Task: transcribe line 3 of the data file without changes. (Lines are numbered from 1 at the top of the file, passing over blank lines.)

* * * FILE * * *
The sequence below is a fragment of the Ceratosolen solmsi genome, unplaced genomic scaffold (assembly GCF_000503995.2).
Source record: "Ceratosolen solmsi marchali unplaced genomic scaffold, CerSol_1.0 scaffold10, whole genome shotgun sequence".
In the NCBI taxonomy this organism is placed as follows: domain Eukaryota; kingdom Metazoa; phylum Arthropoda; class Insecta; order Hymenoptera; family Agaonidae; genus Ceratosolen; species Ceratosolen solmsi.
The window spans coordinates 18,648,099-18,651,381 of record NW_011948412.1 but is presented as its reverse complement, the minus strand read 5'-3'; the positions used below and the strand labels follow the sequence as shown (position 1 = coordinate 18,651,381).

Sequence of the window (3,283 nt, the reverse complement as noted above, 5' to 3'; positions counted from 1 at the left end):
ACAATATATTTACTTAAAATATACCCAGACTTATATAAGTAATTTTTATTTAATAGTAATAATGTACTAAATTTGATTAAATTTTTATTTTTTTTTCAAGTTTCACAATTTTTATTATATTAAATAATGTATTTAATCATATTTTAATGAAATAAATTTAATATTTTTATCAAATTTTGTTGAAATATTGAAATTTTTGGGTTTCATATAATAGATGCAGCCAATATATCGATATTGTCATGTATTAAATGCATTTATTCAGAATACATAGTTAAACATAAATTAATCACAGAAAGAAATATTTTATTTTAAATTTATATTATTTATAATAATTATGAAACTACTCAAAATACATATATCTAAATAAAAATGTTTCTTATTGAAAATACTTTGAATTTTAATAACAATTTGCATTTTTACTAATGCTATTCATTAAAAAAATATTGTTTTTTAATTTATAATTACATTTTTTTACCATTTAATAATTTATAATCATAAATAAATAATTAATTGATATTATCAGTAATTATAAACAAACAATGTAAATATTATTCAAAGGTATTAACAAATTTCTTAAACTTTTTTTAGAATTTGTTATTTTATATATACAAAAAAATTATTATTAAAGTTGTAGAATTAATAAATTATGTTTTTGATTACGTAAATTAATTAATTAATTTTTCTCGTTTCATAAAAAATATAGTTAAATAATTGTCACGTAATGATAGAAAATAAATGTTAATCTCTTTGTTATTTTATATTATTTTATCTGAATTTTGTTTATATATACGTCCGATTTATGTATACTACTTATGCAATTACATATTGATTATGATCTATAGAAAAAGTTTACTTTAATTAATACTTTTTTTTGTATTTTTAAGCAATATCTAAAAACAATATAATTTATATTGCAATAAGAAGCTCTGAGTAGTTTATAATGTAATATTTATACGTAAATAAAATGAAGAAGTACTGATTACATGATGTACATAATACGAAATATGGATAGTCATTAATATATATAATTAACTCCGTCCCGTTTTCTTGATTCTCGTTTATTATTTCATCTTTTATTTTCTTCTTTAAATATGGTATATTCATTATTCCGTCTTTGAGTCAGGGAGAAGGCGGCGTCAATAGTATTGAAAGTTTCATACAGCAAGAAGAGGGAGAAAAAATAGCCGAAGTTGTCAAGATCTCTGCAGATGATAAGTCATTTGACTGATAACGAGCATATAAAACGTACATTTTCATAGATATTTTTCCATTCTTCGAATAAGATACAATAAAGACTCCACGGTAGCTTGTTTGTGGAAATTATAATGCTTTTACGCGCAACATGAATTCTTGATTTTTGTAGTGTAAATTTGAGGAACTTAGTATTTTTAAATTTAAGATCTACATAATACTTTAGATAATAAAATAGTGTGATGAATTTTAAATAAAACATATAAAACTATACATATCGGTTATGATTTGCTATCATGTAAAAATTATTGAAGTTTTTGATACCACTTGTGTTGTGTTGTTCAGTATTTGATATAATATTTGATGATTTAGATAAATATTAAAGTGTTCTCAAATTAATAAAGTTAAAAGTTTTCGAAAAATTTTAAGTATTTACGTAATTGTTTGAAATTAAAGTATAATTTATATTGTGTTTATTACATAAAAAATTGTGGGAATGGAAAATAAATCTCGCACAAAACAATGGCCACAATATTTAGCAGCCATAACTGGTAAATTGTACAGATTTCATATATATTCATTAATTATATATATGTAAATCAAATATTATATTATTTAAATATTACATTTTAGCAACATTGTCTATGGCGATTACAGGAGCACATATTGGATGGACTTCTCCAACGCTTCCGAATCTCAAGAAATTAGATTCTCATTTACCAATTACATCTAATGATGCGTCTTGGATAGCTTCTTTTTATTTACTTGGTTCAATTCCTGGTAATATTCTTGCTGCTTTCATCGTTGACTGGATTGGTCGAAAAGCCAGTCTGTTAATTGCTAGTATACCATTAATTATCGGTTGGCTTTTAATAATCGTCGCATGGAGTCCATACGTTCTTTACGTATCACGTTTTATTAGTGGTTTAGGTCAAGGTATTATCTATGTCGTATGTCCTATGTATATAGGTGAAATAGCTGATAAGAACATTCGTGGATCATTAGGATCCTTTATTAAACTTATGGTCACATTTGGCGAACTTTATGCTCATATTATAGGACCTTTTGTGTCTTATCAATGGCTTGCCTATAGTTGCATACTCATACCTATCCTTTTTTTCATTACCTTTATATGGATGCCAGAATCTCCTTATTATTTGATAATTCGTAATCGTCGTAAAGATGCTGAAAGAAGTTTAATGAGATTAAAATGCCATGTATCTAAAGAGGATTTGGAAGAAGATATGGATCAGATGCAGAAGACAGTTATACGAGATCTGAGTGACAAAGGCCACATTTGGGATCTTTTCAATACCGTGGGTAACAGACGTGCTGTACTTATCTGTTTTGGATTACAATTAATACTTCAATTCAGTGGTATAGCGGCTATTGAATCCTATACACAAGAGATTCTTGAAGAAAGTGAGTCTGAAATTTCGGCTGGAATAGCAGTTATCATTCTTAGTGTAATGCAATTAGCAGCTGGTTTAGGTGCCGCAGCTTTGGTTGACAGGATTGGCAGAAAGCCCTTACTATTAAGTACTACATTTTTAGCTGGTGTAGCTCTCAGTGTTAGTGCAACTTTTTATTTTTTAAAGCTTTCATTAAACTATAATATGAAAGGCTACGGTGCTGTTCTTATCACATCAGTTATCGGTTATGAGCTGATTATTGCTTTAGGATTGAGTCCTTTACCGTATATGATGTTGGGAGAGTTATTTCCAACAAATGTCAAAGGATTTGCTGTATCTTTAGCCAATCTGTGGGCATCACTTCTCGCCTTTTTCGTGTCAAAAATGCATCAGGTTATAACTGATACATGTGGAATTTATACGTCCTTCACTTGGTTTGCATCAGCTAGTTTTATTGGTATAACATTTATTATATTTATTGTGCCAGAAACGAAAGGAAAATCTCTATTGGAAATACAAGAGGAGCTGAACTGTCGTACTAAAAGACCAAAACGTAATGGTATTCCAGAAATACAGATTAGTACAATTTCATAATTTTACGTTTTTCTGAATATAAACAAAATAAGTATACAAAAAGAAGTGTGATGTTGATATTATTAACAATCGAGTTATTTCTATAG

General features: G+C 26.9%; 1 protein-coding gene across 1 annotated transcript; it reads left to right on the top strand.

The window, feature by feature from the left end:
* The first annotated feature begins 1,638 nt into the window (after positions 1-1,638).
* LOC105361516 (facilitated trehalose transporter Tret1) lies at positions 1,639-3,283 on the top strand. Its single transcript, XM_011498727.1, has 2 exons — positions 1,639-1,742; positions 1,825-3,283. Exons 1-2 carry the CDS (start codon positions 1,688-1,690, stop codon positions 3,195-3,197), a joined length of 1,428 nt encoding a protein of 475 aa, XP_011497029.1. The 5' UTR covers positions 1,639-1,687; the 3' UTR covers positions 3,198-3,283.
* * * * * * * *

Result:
In the NCBI taxonomy this organism is placed as follows: domain Eukaryota; kingdom Metazoa; phylum Arthropoda; class Insecta; order Hymenoptera; family Agaonidae; genus Ceratosolen; species Ceratosolen solmsi.